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David F. Pelly Writer, Researcher, Historian, Photographer

The Old Way North:
Following the Oberholtzer-Magee Expedition
Published in 2008
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Much has been written about the early exploration of the Northwest Passage and some of the overland routes used to map and explore the northern reaches of Canada. But the central travel corridor into what remains today the heart of Canada’s northern wilderness—the old way north—remains shrouded in mystery and uncelebrated, its natural and cultural history largely unknown.

Long before the arrival of the first whites, the Chipewyan (Dene) used the old way north to follow the herds of migrating caribou. In the late nineteenth and early twentieth centuries, this travel corridor, which stretches from Reindeer Lake in Manitoba north to the barrenlands in what is today Nunavut, was an important access route for those intrepid travelers who opened the North.

In the spring of 1912, Ernest Oberholtzer—largely responsible for the creation of the Boundary Waters Canoe Area Wilderness in Ontario and Minnesota—and Billy Magee, an Anishinaabe companion, set off on a five month canoe expedition following the old way north, a route that was still largely unmapped. Oberholtzer’s observations provide us with a window into the way it was, before the changes that came shortly after his passage.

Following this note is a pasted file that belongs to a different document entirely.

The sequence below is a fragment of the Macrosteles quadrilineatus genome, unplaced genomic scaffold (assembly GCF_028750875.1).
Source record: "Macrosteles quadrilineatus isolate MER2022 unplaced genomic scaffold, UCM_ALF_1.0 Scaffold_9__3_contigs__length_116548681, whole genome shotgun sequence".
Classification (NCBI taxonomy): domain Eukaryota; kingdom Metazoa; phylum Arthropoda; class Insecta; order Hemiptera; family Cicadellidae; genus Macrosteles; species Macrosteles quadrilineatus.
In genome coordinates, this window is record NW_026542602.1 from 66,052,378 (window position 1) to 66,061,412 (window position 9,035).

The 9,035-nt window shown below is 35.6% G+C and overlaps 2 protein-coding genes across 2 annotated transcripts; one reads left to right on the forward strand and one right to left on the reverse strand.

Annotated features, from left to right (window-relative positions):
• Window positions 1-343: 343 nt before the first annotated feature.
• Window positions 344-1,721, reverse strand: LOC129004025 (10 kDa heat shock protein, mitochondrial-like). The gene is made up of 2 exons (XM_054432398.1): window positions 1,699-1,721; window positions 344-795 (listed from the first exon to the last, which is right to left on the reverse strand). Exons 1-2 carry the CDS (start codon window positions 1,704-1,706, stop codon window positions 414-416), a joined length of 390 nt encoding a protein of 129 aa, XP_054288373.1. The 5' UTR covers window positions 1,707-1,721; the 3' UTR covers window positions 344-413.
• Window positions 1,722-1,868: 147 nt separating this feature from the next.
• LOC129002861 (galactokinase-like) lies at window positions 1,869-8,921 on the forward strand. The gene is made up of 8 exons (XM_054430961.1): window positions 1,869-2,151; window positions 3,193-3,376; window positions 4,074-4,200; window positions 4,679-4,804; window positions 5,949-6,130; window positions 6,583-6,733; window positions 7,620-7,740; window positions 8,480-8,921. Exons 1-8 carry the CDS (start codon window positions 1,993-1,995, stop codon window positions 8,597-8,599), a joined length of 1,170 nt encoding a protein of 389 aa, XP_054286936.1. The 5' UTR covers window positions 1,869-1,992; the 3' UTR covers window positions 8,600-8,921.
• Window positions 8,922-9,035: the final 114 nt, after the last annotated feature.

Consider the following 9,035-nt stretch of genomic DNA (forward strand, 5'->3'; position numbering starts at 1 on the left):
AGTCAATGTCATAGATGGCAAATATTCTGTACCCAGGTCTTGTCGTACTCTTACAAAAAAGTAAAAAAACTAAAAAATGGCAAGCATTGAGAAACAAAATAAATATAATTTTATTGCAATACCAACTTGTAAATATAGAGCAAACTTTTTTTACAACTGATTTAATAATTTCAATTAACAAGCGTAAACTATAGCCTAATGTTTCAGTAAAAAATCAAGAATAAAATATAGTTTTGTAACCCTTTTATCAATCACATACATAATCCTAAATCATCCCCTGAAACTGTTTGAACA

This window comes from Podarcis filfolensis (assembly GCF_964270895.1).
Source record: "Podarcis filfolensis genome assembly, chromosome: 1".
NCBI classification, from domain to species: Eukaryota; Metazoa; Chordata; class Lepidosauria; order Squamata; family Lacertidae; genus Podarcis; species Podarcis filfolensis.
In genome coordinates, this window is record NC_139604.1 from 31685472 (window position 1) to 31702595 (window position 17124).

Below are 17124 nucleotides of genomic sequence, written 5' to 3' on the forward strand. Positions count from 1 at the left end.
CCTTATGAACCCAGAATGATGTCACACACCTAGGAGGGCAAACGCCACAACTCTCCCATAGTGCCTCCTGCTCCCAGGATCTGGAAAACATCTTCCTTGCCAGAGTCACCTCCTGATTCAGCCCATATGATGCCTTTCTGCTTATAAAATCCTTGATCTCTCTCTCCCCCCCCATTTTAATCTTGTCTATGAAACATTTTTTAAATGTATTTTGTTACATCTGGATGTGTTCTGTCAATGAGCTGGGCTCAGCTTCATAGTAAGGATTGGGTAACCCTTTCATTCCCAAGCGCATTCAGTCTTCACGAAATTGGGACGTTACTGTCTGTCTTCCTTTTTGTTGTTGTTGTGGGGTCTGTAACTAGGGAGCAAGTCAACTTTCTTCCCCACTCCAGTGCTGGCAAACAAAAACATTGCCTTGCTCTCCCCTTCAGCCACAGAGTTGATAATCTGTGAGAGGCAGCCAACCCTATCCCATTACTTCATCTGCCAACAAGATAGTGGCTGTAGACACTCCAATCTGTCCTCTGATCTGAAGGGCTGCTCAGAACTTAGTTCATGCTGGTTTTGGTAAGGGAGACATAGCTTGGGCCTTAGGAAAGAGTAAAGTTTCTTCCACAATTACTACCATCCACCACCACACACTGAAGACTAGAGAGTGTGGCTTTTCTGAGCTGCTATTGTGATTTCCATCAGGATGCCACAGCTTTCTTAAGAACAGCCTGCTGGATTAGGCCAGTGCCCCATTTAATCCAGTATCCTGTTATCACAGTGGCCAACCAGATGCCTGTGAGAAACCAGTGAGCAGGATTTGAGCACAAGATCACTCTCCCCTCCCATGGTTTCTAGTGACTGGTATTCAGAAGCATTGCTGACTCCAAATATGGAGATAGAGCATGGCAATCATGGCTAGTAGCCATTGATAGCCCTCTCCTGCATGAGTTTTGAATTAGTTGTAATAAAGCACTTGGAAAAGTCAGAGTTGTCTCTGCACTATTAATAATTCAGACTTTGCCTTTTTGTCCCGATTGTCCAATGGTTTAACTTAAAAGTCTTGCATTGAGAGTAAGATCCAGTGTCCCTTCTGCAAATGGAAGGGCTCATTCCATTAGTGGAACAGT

Using Oberholtzer’s journals as a narrative thread, author David Pelly transports readers through the history of this wilderness and introduces them to the mapmakers, fur traders and trappers, missionaries, and Native peoples who relied on this corridor for trade and travel. Among the many surprises he explores is the contact, unique to this region, between the Dene and Inuit, who both lived and traveled here. Through journals, historical records, personal interviews with Dene and Inuit, and present-day canoeing accounts, Pelly reconstructs the many tales heretofore hidden in this land.
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“David Pelly’s meticulous research and easy style of prose take us along on the journey … This is a well written, extremely interesting and multi-layered book.”

“The Old Way North will be of interest to those who love tales of northern travel … reminding us how much of the history of Canada is about the journeys taken on its rivers. As Pelly says, they are ‘the threads that tie our geography together.’”

The Beaver
"Pelly captures the spirit and history of the land [and its] aboriginal mysticism"

Canadian Geographic
"The book is like a medieval tapestry, filled with people and incidents, all connected by different-coloured threads of relationship.  Pelly set out to celebrate the natural and cultural history of one of the least known areas of the North, and he has achieved his aim magnificently....  Beautifully produced for the Minnesota Historical Society, this multi-layered book is a fine addition to the cultural history of the eastern Barrens."